Mark Purcell and his family have just completed a holiday drive, travelling 8000 km from the Sunshine Coast in Queensland to Hobart in Tasmania and back, all the while myth busting about the capabilities of electric vehicles. He tells me that he visited 19 Tesla Superchargers with zero wait time at a total cost of $333. He started at the Sunshine Coast, then to Sydney, on to Melbourne, and then Tasmania in his Tesla Model 3 Performance. “It just worked!” he said.
It wasn’t all about the chargers. He and his family enjoyed some some spectacular mountain scenery driving through the Snowy Mountains in NSW, Lake Mountain in VIC, and Ben Lomond in TAS.
Chargers in the gap between Eden and Lakes Entrance (where we had to beg for a cup of electrons) are built at Orbost and Cann River, but still not yet commissioned. Stop the press — Cann River is now open! There’s now one Tesla Supercharger and 3 public fast chargers open there.
Mark charged at Marlo, where one destination charger was working out of two. When we checked on our trip, neither was working.
Multiple sites are under construction in this 400 km stretch of highway between Bega and Sale. Once these fast chargers are operational in Malakuta, Orbost, Lakes Entrance, Omeo, and Bairnsdale, the adventure will have gone out of the trip. But it will still be fun, with lots of chats at the charging stations.
Mark describes the difficulties he found in Marlo: “2 days ago I arrived at an AC charging point 200 km from the nearest DC fast charger in Marlo. It was in use for 3 hours so I had to wait at the Marlo hotel. We had arrived at lunchtime, planning to get a top up while we ate and then press on. Another Tesla driver was using the only working charger. I checked in as waiting on the PlugShare app but other driver didn’t see it as he had not checked in with PlugShare.
“We enquired around, but could not find the other owner when the car was charged. The hotel management kindly offered me a 15 amp socket which would take 6 hours to charge my battery. At dinner time the other driver moved his Tesla so I plugged in. I didn’t have a chance to chat to him as he was gone by the time we realised the car was moving. By this time we had decided to stay overnight so I could do my 3 hour charge.”
At a charger in Hunter Valley, NSW, Mark had a similar experience. A Tesla was parked at the charger but not plugged in. So Mark plugged the car in, which prompted a notification. The driver quickly came and moved his car. “He thought they could use it as a parking spot.”
Mark tells me that the non-Tesla fast chargers on the main coastal route between Sydney and Melbourne were only 50% operational. Thankfully, the regional inland NRMA network all worked and were free. Mark used the PlugShare app to plan his trip.
Tasmania was even better. “It was hard to drive more than 50 km without finding an EV fast charger.”
His blog contains this typical comment: “Overall a good day’s driving (734 km), stopped at three Superchargers and personally had zero wait for a free stall, lots of shared charging only delivering a slow 65 kW. Others arriving after me did have wait times of 5–10 minutes, but the turnover was quick.”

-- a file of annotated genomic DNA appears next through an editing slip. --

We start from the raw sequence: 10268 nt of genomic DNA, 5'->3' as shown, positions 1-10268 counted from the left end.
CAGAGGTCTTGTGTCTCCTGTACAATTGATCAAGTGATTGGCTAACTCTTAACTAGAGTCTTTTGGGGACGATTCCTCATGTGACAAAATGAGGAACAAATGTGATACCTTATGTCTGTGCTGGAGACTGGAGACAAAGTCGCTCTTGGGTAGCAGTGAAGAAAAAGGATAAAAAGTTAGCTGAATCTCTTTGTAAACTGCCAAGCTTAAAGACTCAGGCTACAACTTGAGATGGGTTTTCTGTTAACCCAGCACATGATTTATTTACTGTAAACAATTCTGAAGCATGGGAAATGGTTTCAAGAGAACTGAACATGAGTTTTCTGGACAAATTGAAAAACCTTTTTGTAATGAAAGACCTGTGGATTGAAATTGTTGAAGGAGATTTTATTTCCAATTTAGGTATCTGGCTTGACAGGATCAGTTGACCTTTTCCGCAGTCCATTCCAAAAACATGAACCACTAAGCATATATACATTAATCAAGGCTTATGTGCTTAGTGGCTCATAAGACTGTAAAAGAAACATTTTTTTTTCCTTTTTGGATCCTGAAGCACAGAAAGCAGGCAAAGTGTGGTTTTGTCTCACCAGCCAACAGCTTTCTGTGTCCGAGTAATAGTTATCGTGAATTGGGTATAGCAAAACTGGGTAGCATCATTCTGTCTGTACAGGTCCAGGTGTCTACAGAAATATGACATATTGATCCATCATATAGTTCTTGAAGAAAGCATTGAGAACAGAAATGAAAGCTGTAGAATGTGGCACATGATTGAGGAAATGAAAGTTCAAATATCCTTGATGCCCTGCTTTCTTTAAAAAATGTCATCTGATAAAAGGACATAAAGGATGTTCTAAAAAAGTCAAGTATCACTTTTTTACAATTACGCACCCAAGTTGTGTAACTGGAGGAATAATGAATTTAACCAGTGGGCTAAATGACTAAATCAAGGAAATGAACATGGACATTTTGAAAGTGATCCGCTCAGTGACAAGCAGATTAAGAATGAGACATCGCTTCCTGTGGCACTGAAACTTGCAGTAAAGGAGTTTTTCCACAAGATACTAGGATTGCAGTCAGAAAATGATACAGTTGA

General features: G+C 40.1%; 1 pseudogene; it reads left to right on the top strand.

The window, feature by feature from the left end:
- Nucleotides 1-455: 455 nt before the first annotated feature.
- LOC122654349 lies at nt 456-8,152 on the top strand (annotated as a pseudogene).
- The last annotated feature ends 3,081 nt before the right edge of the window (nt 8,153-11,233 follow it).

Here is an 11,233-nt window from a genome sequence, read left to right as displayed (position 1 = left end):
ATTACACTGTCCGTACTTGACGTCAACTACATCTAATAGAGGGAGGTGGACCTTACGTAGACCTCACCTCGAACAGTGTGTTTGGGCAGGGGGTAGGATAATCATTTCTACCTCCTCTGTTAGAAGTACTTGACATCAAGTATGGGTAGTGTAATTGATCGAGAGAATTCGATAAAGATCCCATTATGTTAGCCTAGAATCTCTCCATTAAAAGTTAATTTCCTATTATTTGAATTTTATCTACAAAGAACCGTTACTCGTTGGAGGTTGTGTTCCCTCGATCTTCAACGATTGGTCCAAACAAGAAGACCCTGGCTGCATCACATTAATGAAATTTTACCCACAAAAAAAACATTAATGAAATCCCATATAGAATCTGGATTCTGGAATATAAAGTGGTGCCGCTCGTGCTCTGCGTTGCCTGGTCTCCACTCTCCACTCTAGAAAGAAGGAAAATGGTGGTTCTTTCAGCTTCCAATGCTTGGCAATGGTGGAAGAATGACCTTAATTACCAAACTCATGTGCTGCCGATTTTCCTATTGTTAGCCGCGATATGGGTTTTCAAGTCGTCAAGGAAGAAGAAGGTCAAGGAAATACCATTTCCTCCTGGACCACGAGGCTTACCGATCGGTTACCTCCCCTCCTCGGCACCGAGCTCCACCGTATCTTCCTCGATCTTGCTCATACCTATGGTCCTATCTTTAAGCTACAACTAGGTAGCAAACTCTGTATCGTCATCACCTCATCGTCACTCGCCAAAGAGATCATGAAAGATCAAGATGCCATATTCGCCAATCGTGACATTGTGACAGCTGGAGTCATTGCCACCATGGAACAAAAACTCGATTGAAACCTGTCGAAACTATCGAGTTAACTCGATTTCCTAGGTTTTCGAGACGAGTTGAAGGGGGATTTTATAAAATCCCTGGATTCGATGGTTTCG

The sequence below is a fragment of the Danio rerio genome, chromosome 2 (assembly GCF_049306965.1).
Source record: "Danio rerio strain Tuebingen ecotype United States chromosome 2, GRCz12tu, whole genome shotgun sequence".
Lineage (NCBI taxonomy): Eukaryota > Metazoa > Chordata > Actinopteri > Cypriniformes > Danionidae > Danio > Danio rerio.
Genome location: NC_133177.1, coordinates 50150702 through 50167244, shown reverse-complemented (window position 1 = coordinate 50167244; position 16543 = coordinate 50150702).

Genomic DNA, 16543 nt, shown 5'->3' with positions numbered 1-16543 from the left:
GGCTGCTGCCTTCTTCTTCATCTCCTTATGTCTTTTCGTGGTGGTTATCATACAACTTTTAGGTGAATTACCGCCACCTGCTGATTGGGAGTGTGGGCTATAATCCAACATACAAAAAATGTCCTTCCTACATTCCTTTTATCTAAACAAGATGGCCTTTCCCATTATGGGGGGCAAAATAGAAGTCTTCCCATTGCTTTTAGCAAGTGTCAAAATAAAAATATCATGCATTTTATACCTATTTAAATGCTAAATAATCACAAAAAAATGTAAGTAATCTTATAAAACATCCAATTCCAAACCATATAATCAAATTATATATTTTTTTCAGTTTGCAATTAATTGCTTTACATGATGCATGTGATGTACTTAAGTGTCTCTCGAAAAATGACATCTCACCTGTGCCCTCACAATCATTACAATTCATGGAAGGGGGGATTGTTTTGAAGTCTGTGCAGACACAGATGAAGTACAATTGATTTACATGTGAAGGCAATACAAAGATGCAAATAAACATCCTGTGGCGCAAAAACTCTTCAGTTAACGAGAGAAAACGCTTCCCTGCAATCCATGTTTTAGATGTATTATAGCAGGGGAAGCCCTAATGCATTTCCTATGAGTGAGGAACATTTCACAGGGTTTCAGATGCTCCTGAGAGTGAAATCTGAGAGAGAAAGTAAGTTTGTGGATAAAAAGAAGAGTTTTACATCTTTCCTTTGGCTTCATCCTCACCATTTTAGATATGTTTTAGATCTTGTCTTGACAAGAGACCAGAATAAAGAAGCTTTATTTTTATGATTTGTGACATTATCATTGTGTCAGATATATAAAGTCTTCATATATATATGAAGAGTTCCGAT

He says that there were a “pack of Teslas playing leap frog” moving down the highway. With his Model 3 Performance, he was able to be the first at the chargers, or even skip to the next one with his longer range. Myth busting and having fun.
Some excerpts from his blog:
752km is my longest day so far this trip. Sunshine Coast to Port Macquarie in NSW – charged twice at Superchargers costing $70. Driving time 8 hours 53 minutes, charging time 1 hour 12 mins.
Heading North — Geelong Victoria to Canberra in the Australian Capital Territory. Distance 738 km, charged at 3 Superchargers at a cost of $60. Driving time 7 hours and 21 minutes. Charging time 1 hour and 26 minutes.
At the NRMA charger (Chargefox) behind Gloria Jeans Coffee in Coffs Harbour, one charger was displaying the message on its screen: “port D unavailable pending parts being replaced which are currently expected end of January 23.” With only one charger available, this caused some congestion.
In regional Victoria: Gundagai, Wodonga, and Euroa Superchargers all in high demand today.
While driving on the M1 in Tasmania, his Tesla received an update which affected the car’s phantom braking. He tells me that this resulted in a “low wife acceptance factor.” It appears that his wife, like mine, gets very annoyed when the Tesla brakes for no reason (aka phantom braking).
A note in his blog describes some charging issues in Tasmania: “I had failures at Campbell Town and Kempton fast chargers today. Campbell Town hosts one of the original fast charging sites in Tassie. It is an old Evie charger and it would not activate. The site has 2 stations, and apparently one has been out of action for a long time. Today, the other one wouldn’t work either. Kempton’s charger at the Mood Food servo required an app, that I can only describe as bizarre. I just couldn’t get it to work.
“At Oatlands Mark got to use a new facility which worked like a charm. It is equipped with Finnish chargers built by Kempower. Their motto is ‘Powering Planet Cool.’ Welcome to Australia Kempower — looking forward to seeing more of these chargers around.”
Mark’s time in Launceston and Hobart was relatively uneventful, with destination charging at Launceston and AirBNB trickle charging in Hobart working well. There were a few Teslas on the ferry from Tassie back to Victoria and the drivers swapped stories of their adventures. As soon as they were off the ferry, it was leapfrogging up the highway to be first at the Superchargers!
It seems like quite the adventure, Mark. However, it appears that with all the new fast chargers going in, soon the only difficulty on a long EV road trip will be choosing the coffee! And educating fellow EV drivers about the correct use of charging spots!
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